How to Manage A Credit Line And Cash Flow

by Dawn Fotopulos on January 11, 2013

In our earlier article on how to manage a small business credit line, we gave you tips on how to use a credit line to improve your company's credit rating with the bank.

Here's how to make sure you're getting a return on investment when you use your credit line.

Using the money from a credit line from the bank should be used to drive revenues.

Use the credit line like an investment, not an expense.

One measure I use is, for every dollar I spend from a credit line, whatever I spend it on, must deliver at least five times its cost within six months or else I won't spend it.

Try to avoid using a credit line for cash flow because customers are not paying you.

You just need to do a better job of managing your accounts receivables.

Here's how to manage your accounts receivables:

Break up your invoices into smaller units to make it easier for customers to pay you.

Make a list of the top ten customers who owe you money. Then call the accounts payable clerk at those customers this week.

If you don't know their names, find out first and introduce yourself. Do this even if a big customer doesn't owe you money. The clerk will feel valued.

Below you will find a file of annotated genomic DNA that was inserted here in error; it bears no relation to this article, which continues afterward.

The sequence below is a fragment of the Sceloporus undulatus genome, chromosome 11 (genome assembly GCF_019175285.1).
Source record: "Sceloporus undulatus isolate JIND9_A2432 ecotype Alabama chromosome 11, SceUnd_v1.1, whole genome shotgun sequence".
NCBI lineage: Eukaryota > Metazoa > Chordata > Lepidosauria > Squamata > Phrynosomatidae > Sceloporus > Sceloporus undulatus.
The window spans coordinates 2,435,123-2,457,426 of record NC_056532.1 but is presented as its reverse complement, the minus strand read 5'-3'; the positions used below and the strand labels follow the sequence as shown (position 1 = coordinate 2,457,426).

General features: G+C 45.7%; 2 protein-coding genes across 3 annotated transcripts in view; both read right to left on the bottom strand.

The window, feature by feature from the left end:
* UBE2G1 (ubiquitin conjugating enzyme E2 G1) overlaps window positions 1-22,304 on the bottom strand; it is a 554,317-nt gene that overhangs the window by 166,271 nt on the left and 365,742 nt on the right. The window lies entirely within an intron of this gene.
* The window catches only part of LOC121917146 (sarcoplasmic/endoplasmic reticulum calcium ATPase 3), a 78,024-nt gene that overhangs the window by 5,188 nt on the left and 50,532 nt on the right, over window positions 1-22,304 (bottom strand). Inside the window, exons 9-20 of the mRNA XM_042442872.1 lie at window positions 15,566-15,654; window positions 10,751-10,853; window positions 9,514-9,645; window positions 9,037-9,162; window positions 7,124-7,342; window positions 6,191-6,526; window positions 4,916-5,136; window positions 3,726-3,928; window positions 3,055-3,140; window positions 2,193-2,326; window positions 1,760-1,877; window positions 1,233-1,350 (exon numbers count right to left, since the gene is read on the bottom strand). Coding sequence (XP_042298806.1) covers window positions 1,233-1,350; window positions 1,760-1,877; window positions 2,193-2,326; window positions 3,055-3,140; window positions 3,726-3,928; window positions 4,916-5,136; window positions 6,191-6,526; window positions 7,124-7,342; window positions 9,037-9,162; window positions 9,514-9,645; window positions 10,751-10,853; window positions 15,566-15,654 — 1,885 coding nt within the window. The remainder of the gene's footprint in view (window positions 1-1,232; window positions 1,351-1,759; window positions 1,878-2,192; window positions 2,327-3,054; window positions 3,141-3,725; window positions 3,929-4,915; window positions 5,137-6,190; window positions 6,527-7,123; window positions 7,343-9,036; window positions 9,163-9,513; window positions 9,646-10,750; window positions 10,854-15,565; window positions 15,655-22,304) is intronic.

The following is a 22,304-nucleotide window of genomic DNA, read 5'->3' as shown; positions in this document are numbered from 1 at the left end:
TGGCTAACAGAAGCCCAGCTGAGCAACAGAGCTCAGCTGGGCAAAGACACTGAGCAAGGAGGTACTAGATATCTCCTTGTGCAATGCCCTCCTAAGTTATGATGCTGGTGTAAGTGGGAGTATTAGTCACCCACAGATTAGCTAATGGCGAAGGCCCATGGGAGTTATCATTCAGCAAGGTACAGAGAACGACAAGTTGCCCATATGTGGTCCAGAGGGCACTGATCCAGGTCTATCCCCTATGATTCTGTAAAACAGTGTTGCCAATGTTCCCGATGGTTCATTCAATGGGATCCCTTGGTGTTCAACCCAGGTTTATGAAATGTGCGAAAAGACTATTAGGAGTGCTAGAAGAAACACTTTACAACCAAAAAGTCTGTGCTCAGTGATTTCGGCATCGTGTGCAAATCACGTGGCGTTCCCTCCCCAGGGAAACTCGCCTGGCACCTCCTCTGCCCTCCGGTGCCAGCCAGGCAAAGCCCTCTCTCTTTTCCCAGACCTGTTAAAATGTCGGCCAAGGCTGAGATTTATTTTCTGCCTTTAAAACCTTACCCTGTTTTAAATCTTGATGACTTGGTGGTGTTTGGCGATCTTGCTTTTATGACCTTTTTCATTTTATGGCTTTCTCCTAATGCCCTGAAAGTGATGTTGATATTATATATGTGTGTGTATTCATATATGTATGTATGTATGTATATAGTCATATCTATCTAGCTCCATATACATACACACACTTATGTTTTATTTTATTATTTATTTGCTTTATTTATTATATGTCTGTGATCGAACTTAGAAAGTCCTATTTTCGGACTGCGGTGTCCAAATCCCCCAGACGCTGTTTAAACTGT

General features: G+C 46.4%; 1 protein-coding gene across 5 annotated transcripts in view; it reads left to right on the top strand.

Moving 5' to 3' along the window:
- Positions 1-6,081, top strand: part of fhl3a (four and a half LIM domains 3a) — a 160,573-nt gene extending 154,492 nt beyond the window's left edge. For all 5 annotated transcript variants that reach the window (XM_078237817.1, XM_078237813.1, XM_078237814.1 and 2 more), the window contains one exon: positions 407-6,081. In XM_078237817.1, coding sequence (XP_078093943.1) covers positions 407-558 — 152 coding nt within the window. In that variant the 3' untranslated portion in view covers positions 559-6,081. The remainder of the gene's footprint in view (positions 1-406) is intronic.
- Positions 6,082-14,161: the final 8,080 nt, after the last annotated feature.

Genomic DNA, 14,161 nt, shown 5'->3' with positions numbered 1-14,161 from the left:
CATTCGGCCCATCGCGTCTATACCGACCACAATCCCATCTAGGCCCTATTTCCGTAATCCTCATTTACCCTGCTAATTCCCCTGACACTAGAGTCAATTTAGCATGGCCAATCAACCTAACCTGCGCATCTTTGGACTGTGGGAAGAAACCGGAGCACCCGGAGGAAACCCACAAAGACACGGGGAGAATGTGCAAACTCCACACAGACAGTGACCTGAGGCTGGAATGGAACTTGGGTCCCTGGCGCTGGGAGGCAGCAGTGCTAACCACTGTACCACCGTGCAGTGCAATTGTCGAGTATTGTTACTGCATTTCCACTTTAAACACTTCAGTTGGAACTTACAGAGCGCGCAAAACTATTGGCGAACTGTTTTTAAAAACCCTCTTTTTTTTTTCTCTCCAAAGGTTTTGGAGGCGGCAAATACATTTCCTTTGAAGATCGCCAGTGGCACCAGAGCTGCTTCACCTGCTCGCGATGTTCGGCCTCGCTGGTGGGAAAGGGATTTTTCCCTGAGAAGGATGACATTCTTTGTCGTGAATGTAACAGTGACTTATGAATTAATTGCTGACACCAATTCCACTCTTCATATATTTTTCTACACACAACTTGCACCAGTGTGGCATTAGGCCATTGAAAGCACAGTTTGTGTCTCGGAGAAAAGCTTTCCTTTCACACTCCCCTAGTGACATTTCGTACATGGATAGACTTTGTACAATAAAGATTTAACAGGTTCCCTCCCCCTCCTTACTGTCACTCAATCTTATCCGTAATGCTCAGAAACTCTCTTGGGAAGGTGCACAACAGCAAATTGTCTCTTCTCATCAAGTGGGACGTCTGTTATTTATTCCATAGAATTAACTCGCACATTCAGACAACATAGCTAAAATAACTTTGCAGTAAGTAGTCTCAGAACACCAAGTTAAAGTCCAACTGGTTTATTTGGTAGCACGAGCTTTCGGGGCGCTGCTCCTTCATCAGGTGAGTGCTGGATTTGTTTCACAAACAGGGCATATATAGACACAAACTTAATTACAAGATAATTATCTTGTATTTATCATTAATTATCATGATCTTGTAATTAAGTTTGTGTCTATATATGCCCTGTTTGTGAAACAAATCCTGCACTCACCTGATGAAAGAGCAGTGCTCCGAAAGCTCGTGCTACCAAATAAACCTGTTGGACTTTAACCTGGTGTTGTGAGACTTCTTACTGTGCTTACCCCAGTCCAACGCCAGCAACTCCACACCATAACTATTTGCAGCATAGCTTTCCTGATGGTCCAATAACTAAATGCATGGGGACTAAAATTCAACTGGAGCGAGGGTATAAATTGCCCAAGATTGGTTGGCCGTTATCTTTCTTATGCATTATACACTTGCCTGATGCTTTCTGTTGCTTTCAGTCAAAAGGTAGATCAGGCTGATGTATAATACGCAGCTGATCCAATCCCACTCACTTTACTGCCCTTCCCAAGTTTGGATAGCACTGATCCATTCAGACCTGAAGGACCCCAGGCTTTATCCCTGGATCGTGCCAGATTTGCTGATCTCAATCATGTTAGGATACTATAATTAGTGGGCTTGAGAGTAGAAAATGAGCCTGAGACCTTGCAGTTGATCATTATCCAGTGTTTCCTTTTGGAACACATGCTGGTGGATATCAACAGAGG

Call the clerk on Tuesday through Thursday. Mondays are usually too hectic and Fridays everyone's distracted before the weekend.

Remind the clerk that your invoice is due and ask if there is anything you can do to facilitate the payment process. Does cutting a check take longer than doing a wire transfer? Ask. You might get paid sooner.

Last, negotiate for partial payment if necessary. Get the cash from the customers instead of using your credit line.

It's a great discipline to learn anyway. Every small business owner should learn how to manage a credit line and cash flow. Your work isn't over after the job is finished.

Your job is over when the check clears!







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{ 2 comments… read them below or add one }

Mariah Courtney January 23, 2013 at 3:42 pm

“Try to avoid using a credit line for cash flow because customers are not paying you.” I think everyone can agree that no business wants to run into cash flow issues due to slow paying customers. And while these tips are great and probably very helpful for some customers, others are different. Many times when a large company says 45, 60, or 90 days, they mean it; and no friendship with an AP clerk will get them to pay faster. While using a credit line to supplement cash flow is not ideal, there are actually alternative financing solutions that are specifically designed to help small business owners use unpaid invoices to manage cash. Factoring and invoice financing are just a couple of the many creative types of financing available to small and medium sized businesses.

Dawn Fotopulos February 28, 2013 at 3:22 pm

Mariah, tell us more about receivables exchange and how it can help our cash flow.

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